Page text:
First off, HAPPY New Year to everyone who comes here.
Second, some big changes are coming to this Blog. After 6 years of 5 day a week posts we have covered many of the things we set out to cover. Global Warming has been accepted by everyone who does not own stock in a carbon company. Renewable Energy generation is on the rise. Environmentalism is becoming the word of the day. Not that this blog claims to have caused that but we have been a part of it. So, CES has decided to become an intermittent poster. That is when something big happens. So, this is not our final post just posting at a more relaxed pace.
Ultra-efficient home design combines state-of-the-art, energy-efficient construction, appliances, and lighting with commercially available renewable energy systems, such as solar water heating and solar electricity. By taking advantage of local climate and site conditions, designers can incorporate passive solar heating and cooling and energy-efficient landscaping strategies. The intent is to reduce home energy use as cost-effectively as possible, and then meet the reduced requirements with on-site renewable energy systems. To learn more about the details of designing and building an ultra-efficient home, visit Building America Resources for Energy-Efficient Homes.
Another strategy for achieving an ultra-efficient home is to build or remodel to the rigorous, voluntary Passive House standard. The result is an extremely well insulated, airtight structure with dramatically reduced heating and cooling requirements.
Villa Åkarp: A super-efficient home that scores an A+ in surplus energy production
After construction wrapped up in 2009, Villa Åkarp’s energy-plus ambitions have come true: The super-insulated Swedish home’s rooftop solar system generates an excess of 600kWh annually.
Tue, Sep 11 2012 at 5:36 PM
Keeping up with today’s mini-trend of (shockingly) non-IKEA-related housing news coming out of Sweden, I thought I’d revisit a notable residential building project located outside of the city of Malmö that I first made mention of way back in November 2009.
When I intially caught wind of said project, Villa Åkarp, it was under construction with the lofty ambition of becoming an energy-plus (or positive) home. In other words, the three-bedroom, two-bathroom home is not only influenced by stringent Passivhaus building standards that focus on energy recovery and conservation (high amounts of insulation, triple pane windows, thermal recovery, strategic building orientation, etc.), but energy generation as well. Thanks in part to a 32-square-meter rooftop photovoltaic array, the now-completed residence produces significantly more energy than it consumes. In all, the airtight home’s solar panels produce around 4,200 kilowatt hours (kWh) of juice per year (mainly during the summer months) with a surplus of around 600kWh annually that’s fed back into the grid in a partnership with local green utility provider E. ON. That’s enough energy to power another energy-efficient home for two months.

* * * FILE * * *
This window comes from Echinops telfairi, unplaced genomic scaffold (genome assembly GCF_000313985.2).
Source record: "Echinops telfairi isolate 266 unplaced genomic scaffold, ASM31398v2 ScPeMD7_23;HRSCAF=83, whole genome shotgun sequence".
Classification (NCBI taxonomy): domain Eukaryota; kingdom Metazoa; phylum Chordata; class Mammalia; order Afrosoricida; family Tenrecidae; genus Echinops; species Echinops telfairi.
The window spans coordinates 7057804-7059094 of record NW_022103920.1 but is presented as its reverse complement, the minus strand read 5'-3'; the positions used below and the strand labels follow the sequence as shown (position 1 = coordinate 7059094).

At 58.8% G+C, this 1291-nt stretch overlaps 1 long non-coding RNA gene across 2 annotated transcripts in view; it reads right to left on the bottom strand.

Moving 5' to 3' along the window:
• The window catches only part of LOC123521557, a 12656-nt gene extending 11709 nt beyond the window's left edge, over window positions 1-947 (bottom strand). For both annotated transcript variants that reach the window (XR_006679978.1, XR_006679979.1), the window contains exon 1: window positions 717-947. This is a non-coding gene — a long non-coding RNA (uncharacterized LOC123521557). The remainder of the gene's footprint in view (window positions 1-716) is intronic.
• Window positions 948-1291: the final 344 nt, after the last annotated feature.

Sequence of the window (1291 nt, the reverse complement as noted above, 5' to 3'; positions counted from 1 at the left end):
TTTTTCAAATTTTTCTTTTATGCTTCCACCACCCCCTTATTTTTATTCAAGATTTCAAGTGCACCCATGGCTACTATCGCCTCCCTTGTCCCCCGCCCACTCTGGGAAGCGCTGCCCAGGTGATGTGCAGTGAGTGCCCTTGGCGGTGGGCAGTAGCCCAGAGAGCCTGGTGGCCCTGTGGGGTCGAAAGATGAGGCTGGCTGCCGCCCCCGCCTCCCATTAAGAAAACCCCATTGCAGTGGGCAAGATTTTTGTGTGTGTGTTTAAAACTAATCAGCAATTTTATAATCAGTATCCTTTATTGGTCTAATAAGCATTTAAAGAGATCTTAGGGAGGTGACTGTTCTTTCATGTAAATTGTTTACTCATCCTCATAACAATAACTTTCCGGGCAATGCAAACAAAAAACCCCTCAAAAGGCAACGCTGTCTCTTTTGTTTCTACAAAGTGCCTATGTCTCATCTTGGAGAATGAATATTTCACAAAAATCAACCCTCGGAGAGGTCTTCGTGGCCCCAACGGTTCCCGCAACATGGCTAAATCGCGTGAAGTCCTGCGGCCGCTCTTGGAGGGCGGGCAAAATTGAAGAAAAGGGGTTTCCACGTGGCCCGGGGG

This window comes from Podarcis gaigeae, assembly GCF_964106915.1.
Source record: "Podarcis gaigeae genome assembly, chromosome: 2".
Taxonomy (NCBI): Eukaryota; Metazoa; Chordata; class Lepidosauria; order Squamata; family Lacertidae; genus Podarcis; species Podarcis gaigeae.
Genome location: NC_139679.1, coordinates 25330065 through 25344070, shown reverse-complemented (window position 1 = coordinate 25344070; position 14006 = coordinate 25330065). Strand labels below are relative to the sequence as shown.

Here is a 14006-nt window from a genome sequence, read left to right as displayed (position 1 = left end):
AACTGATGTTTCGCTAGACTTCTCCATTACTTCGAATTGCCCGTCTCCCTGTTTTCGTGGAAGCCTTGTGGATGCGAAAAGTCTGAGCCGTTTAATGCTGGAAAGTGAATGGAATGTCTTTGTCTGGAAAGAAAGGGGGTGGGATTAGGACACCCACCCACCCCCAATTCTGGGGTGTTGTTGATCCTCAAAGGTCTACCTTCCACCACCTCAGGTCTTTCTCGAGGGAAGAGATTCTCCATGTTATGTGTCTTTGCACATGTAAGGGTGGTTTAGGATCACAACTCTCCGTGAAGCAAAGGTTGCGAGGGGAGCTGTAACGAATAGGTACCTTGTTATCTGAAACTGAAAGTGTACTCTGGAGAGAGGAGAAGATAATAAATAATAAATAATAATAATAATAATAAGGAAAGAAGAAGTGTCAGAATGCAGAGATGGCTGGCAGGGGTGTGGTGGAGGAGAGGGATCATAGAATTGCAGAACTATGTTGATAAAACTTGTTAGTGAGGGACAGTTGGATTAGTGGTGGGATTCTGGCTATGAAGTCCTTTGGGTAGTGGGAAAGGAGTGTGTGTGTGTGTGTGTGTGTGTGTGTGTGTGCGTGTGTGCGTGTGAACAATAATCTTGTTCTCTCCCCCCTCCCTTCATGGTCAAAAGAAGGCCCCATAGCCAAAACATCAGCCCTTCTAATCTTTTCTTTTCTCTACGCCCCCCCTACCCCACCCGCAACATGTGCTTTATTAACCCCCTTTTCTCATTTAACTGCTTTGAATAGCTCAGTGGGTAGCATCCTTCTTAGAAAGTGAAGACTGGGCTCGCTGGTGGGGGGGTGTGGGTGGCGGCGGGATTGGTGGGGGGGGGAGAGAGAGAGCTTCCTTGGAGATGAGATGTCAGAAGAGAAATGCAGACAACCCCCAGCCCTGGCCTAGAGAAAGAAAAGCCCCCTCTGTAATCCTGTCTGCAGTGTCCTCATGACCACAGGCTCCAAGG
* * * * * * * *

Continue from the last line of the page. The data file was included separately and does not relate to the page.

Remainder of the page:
Go there and then to the original to read. More tomorrow.
One farm in the Ozarks is the location of a series of unique experiments in sustainable living. If these experiments prove successful, it would greatly affect the future of sustainable technologies and how people think about building their homes. KSMU’s Shane Franklin had the opportunity to tour the farm, and has this story.
Rockspan Farm, the home of Dan and Margy Chiles, is unique in so many ways. They wanted to build a farm that could be an example to others, and a test lab for experimental technologies they’ve been personally developing over the years.
“We are trying a number of new technologies here to make houses more efficient and to make a livable space without having to burn a lot of coal.
RockSpan is the name for our 12 acre farm and house in western Greene County, Missouri.
The project is the West end of Division street, 11 miles from Springfield, Missouri. The colorful plan below shows the family farm: approximately 227 acres outlined in red with a possible land use plan. Our 12 acres are inside the larger farm.
Go there, read and see all the pretty pictures. More tomorrow.
We get these claims all of the time, “A wind turbine for your roof”. About the only place that is true is on grain bins on a farm out in the country. I can neither testify that these turbines work or that they do not. What I can say is Merry Christmas and a Happy New Year. This blog will be closed until next Wednesday.
The Wind Sphere™ relies on its “wind tunnel” effect known in physics as the Bernoulli Principle. While the rest of the wind industry generates energy through the use of free-stream wind, the Wind Sphere™ captures and amplifies the wind, which produces more kilowatt-hours (kWh). As wind encounters the Wind Sphere™ shroud, it becomes concentrated creating increased velocity and in turn, more power. By amplifying the natural wind speed, the Wind Sphere™ is able to produce more power from a smaller footprint. Proportionally, the Wind Sphere™ has the smallest footprint with the largest amount of power output in the industry. Because of these attributes, the Wind Sphere™ is uniquely designed to produce energy in urban, populated areas with space constraints.